NEW YORK — Your TV provider may soon become your phone company. Which seems only fair, because your phone company also wants to be your TV provider.

In the next few months, cable giant Comcast will start selling wireless service, just as AT&T and Verizon already do. Charter, the No. 2 cable company, also has a mobile plan. Meanwhile, the largest wireless carriers – AT&T and Verizon – have launched digital TV services.

The wireless companies are also developing a faster, more reliable version of the mobile internet that could compete with cable’s broadband.

In Europe, it’s increasingly common for consumers to get home internet, mobile service and TV from the same provider, and the U.S. may be heading the same way, helped along by big mergers. Wall Street analysts are already analyzing potential deals, assuming that the Trump administration will be more open to big acquisitions even in industries with just a few dominant companies.

BETTER OR WORSE FOR CONSUMERS?

This process would spool out over several years, if it happens at all. Cable companies probably won’t have much impact on the wireless business until after 2020, MoffettNathanson analyst Craig Moffett wrote in a note back in September. The new wireless standard, called “5G,” may also emerge widely around then.

If new services work well, it could mean more competition and lower bills for consumers. But mergers could drive prices higher. Broadband providers could also try to steer consumers to their own apps and services, disadvantaging rivals and ultimately limiting consumer choice.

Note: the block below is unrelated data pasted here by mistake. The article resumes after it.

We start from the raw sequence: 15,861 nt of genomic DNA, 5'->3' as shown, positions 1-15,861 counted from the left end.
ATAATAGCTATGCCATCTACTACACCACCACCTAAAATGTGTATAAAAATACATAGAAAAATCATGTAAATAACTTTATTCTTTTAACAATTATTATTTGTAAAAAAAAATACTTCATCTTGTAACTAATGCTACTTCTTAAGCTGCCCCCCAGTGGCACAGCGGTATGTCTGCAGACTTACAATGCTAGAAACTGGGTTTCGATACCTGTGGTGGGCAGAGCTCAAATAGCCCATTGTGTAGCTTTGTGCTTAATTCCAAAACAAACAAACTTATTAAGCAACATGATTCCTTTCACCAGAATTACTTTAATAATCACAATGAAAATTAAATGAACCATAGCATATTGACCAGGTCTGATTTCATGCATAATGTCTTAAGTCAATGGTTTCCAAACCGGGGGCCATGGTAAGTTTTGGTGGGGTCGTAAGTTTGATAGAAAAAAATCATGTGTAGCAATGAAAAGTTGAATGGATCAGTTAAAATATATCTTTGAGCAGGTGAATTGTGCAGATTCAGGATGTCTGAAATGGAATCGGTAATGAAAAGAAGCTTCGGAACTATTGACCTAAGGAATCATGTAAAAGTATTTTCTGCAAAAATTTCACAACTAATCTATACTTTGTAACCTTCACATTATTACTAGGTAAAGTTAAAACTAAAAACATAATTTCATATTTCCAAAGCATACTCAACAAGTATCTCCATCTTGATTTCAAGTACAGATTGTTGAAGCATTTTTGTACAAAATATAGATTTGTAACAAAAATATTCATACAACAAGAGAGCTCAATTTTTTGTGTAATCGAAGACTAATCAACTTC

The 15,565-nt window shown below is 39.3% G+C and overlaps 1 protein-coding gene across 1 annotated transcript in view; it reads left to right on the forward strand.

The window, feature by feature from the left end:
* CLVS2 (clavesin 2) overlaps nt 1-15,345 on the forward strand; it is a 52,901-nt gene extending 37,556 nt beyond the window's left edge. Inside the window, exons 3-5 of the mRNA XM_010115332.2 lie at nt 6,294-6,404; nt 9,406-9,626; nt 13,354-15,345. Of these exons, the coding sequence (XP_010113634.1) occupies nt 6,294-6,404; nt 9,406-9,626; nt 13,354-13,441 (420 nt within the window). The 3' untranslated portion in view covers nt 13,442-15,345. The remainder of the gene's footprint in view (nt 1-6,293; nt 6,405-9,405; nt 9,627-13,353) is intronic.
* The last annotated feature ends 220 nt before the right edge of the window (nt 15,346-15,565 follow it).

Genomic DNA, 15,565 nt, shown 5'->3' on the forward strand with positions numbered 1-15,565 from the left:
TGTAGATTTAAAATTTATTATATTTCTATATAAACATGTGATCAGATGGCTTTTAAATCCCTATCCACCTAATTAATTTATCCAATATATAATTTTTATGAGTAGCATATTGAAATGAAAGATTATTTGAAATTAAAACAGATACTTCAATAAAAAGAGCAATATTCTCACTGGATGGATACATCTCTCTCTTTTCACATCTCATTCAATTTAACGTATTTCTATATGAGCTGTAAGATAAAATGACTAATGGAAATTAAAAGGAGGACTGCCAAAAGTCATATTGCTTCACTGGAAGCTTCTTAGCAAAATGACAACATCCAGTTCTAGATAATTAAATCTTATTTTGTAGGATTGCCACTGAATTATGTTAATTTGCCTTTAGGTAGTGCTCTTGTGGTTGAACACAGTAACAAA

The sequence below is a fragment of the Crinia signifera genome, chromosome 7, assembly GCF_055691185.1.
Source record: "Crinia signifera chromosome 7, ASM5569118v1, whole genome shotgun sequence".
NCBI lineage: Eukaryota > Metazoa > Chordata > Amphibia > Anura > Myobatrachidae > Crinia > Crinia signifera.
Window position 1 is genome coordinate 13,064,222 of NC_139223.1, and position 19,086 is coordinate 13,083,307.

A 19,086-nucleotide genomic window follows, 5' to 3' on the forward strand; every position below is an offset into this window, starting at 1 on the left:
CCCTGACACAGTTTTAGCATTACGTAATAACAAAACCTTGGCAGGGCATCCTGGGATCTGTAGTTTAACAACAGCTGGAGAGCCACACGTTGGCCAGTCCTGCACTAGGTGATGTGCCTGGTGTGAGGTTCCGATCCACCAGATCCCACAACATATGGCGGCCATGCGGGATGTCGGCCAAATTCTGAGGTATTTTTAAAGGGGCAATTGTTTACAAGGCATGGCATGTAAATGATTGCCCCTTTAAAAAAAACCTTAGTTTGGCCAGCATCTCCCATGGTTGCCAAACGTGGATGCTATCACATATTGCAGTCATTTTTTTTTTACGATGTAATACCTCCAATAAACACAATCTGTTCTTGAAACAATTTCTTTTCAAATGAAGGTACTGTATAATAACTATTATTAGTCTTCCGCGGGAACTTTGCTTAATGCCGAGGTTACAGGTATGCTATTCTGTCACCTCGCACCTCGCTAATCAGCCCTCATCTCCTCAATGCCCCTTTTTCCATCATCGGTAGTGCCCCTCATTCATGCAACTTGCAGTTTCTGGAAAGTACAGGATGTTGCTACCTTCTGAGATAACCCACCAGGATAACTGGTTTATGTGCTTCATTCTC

AT&T’s moves are pressuring Big Cable to act, says JPMorgan analyst Philip Cusick. AT&T offers DirecTV and cellphone broadband nationwide and wants to buy Time Warner, the owner of CNN, HBO, TBS and Warner Bros.

Its new mobile-focused online-cable equivalent, DirecTV Now , could steal cable customers if the bugs get worked out . And AT&T promotes DirecTV Now by exempting it from its wireless data caps. That makes it cheaper for a consumer than a rival service.

Other phone companies also see video as a way to make more money. T-Mobile hopes to attract more customers with unlimited data plans, which allow endless amounts of (degraded to DVD-level quality) video watching. That could also work as a cable substitute for customers who don’t mind TV on a small screen. And Verizon promotes its own, relatively unknown video app, go90, by exempting it from its mobile data caps.

Regular cable service, of course, is far from dead. Comcast reported growth in cable subscribers in 2016, the first annual gain in a decade, mostly because fewer customers are leaving. Its service bundles can be cheaper than paying Comcast for internet and getting TV elsewhere, its updated X1 cable box helps keep them on board and less expensive “skinny bundles” with fewer channels appeal to customers turned off by cable’s expense.

PHONE ACCESS TO INTERNET

The rush of election-related ads and football ads on NBC, which Comcast owns, also boosted results. Fourth-quarter net income rose 16.5 percent to $2.3 billion, and revenue grew 9.2 percent to $21.03 billion.

But Comcast is also pushing into wireless because phone video is increasingly popular and people spend a lot of time on mobile devices. As far as consumers are concerned, much of cable’s internet service is already, in effect, “wireless,” because of home Wi-Fi and millions of hotspots sprinkled throughout cities.

Those hotspots don’t reliably provide internet access to phones, however, so Comcast and Charter will resell Verizon cell service.

Down the road, however, analysts figure that cable companies could expand wireless coverage with more carrier deals, building their own wireless networks or just acquiring mobile carriers outright. (Mobile carriers might also buy out cable companies.)

Asked if reselling Verizon’s network was the extent of the company’s wireless ambitions or a stepping stone to something larger, Comcast CEO Brian Roberts said Thursday that he hopes the Verizon deal is a sustainable “end-state strategy.”